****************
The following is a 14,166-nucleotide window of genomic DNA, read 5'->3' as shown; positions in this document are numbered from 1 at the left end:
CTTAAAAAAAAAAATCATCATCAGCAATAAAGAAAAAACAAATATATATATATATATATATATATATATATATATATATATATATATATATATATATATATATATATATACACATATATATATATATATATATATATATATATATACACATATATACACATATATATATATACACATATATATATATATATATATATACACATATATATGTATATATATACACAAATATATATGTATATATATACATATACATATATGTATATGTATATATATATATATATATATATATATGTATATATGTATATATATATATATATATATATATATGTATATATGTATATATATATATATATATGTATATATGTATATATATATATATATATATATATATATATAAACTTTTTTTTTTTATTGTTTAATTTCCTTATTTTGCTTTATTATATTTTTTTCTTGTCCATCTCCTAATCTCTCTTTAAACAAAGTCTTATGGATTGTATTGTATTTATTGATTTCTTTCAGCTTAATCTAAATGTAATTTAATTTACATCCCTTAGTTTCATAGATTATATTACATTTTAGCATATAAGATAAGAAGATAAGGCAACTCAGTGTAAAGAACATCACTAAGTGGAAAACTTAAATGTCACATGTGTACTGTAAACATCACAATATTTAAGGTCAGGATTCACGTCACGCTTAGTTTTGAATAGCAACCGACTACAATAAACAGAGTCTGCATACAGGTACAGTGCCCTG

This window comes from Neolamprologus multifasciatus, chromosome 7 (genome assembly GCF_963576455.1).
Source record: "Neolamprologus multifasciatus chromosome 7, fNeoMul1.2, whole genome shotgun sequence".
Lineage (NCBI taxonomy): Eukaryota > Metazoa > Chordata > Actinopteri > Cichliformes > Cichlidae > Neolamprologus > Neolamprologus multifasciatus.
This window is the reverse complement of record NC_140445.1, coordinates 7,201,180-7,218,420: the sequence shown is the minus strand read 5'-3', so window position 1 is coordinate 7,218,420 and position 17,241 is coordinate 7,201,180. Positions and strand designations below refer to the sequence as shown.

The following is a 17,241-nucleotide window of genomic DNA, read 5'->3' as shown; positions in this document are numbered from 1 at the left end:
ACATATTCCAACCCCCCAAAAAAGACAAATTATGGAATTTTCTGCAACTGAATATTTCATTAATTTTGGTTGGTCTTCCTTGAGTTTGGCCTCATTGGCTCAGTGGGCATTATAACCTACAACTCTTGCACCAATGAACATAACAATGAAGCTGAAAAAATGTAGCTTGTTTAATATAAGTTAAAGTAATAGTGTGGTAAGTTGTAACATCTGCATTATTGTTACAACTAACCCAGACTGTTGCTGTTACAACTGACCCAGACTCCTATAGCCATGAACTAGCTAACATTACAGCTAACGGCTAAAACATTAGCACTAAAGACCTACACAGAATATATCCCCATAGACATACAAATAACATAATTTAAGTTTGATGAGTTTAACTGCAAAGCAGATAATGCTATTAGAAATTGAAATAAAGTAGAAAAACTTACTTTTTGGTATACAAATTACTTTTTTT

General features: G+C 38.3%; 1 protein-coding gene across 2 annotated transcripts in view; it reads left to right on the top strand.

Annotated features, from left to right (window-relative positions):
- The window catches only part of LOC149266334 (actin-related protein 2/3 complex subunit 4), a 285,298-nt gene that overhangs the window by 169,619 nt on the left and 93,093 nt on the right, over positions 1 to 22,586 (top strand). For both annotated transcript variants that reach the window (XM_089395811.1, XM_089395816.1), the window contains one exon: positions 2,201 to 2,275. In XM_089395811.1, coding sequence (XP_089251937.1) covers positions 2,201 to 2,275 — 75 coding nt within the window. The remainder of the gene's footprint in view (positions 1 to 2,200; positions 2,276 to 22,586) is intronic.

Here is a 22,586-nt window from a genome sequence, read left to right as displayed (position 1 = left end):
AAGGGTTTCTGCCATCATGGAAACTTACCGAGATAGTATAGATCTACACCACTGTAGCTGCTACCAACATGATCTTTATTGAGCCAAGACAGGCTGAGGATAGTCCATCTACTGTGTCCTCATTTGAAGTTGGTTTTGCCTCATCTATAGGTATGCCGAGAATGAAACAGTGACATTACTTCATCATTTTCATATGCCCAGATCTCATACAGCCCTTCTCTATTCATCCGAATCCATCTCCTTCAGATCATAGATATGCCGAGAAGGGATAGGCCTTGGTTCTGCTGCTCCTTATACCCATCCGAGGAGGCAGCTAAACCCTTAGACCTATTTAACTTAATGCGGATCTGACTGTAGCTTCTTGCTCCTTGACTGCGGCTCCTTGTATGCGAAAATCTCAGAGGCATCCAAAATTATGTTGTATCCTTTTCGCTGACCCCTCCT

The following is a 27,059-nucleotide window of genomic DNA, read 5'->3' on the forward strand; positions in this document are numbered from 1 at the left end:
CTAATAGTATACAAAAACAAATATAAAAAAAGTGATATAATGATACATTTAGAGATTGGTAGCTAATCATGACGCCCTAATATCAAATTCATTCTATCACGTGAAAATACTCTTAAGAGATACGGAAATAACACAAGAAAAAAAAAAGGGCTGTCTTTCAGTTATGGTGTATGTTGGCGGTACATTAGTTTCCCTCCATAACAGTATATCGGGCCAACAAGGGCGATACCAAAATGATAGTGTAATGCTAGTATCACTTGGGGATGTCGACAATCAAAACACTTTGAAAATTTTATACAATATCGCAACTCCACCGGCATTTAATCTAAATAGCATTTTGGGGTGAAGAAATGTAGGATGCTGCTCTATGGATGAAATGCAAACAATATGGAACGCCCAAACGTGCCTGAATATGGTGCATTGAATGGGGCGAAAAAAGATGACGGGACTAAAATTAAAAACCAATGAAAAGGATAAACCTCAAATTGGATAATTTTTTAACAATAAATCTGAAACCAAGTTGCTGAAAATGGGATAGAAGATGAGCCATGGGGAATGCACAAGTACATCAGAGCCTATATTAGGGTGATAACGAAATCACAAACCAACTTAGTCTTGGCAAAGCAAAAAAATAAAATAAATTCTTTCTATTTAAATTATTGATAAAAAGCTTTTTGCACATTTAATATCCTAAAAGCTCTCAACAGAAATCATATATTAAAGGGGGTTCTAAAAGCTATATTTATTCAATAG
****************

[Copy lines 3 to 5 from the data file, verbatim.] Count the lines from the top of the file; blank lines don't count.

This window comes from Neolamprologus multifasciatus, chromosome 7 (genome assembly GCF_963576455.1).
Source record: "Neolamprologus multifasciatus chromosome 7, fNeoMul1.2, whole genome shotgun sequence".
Lineage (NCBI taxonomy): Eukaryota > Metazoa > Chordata > Actinopteri > Cichliformes > Cichlidae > Neolamprologus > Neolamprologus multifasciatus.